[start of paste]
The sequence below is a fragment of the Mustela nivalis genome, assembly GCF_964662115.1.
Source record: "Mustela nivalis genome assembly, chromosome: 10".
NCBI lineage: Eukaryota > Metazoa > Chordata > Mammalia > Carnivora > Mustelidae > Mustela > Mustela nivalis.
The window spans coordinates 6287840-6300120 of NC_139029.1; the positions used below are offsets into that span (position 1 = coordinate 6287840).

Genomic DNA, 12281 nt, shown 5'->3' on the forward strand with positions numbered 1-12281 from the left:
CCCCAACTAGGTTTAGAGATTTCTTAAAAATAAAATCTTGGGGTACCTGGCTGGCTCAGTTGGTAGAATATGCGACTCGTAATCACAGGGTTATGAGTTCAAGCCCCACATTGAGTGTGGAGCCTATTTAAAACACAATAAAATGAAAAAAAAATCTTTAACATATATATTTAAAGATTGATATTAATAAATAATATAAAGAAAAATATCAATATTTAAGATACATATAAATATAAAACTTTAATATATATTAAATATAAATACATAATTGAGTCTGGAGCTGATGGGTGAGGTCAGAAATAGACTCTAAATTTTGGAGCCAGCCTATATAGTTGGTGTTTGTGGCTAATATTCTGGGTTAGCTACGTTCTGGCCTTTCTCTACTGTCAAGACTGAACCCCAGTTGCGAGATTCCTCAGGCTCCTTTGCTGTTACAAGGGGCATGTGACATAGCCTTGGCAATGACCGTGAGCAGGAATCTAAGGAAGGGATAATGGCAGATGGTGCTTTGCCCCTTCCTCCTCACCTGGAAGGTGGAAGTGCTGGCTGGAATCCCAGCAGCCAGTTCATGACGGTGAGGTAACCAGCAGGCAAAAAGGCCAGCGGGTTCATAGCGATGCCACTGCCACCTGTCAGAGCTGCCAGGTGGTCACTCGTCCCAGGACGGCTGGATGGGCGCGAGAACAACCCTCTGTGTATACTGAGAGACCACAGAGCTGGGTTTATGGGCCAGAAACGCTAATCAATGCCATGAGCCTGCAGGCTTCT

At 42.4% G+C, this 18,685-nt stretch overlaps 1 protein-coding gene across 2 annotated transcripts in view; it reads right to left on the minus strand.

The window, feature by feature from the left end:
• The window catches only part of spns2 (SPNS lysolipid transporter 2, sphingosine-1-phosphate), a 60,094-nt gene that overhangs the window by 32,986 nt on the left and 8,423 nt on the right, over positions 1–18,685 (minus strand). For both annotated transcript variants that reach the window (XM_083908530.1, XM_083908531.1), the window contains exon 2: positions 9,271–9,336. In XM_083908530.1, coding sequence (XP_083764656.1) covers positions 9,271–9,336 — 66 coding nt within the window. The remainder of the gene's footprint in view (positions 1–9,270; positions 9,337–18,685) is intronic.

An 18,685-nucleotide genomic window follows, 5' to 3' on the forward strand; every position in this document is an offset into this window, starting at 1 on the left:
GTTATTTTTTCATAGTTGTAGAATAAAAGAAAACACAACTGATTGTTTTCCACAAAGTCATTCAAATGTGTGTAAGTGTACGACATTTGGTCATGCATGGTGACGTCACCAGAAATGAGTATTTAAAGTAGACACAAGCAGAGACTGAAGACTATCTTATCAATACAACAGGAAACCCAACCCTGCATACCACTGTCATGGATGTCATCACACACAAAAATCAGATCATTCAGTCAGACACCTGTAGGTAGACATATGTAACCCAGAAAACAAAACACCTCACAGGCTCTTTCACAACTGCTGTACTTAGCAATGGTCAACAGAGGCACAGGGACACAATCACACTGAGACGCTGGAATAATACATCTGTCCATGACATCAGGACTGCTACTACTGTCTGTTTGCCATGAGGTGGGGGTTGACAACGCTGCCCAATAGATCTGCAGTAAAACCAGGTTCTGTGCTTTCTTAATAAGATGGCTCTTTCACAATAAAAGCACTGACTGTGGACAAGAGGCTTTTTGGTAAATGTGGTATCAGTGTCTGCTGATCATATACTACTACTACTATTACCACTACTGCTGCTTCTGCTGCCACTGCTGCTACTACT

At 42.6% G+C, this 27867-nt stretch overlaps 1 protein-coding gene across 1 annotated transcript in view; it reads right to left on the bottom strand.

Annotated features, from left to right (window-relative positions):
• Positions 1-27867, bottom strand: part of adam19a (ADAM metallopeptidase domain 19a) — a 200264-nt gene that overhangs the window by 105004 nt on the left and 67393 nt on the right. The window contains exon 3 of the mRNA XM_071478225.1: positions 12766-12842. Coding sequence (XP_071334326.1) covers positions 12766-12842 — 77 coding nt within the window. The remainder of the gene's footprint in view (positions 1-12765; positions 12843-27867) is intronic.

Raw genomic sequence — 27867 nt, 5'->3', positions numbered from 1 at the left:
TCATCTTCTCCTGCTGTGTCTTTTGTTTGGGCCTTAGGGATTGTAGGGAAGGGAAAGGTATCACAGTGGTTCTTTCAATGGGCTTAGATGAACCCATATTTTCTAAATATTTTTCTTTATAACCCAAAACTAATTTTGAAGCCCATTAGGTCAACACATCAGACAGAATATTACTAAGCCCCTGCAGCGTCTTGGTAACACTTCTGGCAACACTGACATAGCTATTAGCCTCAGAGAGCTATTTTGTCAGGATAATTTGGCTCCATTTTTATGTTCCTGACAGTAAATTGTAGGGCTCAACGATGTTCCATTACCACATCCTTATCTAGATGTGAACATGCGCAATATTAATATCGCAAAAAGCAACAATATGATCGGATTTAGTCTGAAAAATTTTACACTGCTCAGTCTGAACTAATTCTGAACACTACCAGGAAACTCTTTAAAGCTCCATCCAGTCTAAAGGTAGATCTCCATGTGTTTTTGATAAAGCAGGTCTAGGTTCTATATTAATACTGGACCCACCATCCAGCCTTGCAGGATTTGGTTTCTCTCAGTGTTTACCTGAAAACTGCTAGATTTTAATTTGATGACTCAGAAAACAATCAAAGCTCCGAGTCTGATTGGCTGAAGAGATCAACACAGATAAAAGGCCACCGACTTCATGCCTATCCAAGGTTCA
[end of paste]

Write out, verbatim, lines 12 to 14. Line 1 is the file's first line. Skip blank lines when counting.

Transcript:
At 42.6% G+C, this 27867-nt stretch overlaps 1 protein-coding gene across 1 annotated transcript in view; it reads right to left on the bottom strand.

Annotated features, from left to right (window-relative positions):
• Positions 1-27867, bottom strand: part of adam19a (ADAM metallopeptidase domain 19a) — a 200264-nt gene that overhangs the window by 105004 nt on the left and 67393 nt on the right. The window contains exon 3 of the mRNA XM_071478225.1: positions 12766-12842. Coding sequence (XP_071334326.1) covers positions 12766-12842 — 77 coding nt within the window. The remainder of the gene's footprint in view (positions 1-12765; positions 12843-27867) is intronic.